Necessary knowledge
In large projects, status reporting can require compiling reports from component elements of the project. Report authors can be completely dependent on cooperation by the leaders of those component elements.
Such cooperation is possible only if the conditions described above are met at every level of the project that must contribute to the higher-level status report, and if organizational leaders make clear that cooperation is expected.

If status report quality in your organization is disappointing, investigate. How many of these conditions are satisfied? How many are not? First in this series  Go to top Top  Next issue: Bottlenecks: Part I  Next Issue

52 Tips for Leaders of Project-Oriented OrganizationsAre your projects always (or almost always) late and over budget? Are your project teams plagued by turnover, burnout, and high defect rates? Turn your culture around. Read 52 Tips for Leaders of Project-Oriented Organizations, filled with tips and techniques for organizational leaders. Order Now!

Your comments are welcome

Would you like to see your comments posted here? rbrenGWTfslBGvxcUcfhEner@ChacNAvSruLmZFyhYFUJoCanyon.comSend me your comments by email, or by Web form.

About Point Lookout

Thank you for reading this article. I hope you enjoyed it and found it useful, and that you'll consider recommending it to a friend.

Point Lookout is a free weekly email newsletter. Browse the archive of past issues. Subscribe for free.

Support Point Lookout by joining the Friends of Point Lookout, as an individual or as an organization.

Do you face a complex interpersonal situation? Send it in, anonymously if you like, and I'll give you my two cents.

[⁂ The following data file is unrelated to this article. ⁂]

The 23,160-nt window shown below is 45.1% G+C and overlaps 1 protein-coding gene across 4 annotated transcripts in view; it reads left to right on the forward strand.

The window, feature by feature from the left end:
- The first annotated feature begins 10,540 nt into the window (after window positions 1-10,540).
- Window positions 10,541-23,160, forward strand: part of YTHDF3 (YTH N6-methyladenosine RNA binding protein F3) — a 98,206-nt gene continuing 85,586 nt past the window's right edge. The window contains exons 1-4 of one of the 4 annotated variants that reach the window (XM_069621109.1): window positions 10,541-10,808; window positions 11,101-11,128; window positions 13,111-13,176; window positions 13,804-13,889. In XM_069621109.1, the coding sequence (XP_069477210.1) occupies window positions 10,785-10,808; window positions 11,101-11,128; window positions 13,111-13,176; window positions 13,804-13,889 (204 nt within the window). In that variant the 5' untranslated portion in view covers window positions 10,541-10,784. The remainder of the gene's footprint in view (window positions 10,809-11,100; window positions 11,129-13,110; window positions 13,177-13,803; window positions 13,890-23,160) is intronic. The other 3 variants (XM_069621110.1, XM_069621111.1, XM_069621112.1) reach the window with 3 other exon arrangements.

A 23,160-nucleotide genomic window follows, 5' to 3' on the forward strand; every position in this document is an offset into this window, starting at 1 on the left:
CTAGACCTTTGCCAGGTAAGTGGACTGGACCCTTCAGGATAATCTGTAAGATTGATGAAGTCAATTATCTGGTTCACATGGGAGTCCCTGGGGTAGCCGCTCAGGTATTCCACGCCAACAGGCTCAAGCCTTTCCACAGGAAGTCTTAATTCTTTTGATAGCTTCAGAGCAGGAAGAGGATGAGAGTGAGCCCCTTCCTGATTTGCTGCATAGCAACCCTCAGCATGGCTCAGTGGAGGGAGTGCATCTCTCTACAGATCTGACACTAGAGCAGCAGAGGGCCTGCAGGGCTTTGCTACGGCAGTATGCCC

Related articles

More articles on Effective Communication at Work:

A happy dogWhy Dogs Wag Their Tails
If you've ever known a particular dog at all well, you've probably been amazed at how easy it is to guess a dog's mood, even though dogs can't speak. Perhaps what's more amazing is that it's so difficult to guess a person's mood, even though humans can speak.
Henry David ThoreauEncourage Truth Telling
Getting to the truth can be a difficult task for managers. People sometimes withhold, spin, or slant reports, especially when the implications are uncomfortable or threatening. A culture that supports truth telling can be an organization's most valuable asset.
A hug about to happenUnwelcome Workplace Hugs
Some of us are uncomfortable about workplace hugs, and some want to be selective. Sometimes hugs are simply inappropriate. Here are some tips for dealing with unwelcome workplace hugs.
Former Illinois Gov. Rod BlagojevichMasked Messages
Sometimes what we say to each other isn't what we really mean. We mask the messages, or we form them into what are usually positive structures, to make them appear to be something less malicious than they are. Here are some examples of masked messages.
Word salad with font dressingVirtual Meetings: Indicators of Inattention
If you've ever led a virtual meeting, you're probably familiar with the feeling that some attendees are doing something else. Here are some indicators of inattention.

See also Effective Communication at Work and Personal, Team, and Organizational Effectiveness for more related articles.

Forthcoming issues of Point Lookout

A vizsla in a pose called the play bowComing April 26: Why Dogs Make the Best Teammates
Dogs make great teammates. It's in their constitutions. We can learn a lot from dogs about being good teammates. Available here and by RSS on April 26.
A business meetingAnd on May 3: Start the Meeting with a Check-In
Check-ins give meeting attendees a chance to express satisfaction or surface concerns about how things are going. They're a valuable aid to groups that want to stay on course, or get back on course when needed. Available here and by RSS on May 3.

Coaching services

I offer email and telephone coaching at both corporate and individual rates. Contact Rick for details at rbrenTeiyXXYlxIMobboxner@ChacDOzfXoWszeCmOFzeoCanyon.com or (617) 491-6289, or toll-free in the continental US at (866) 378-5470.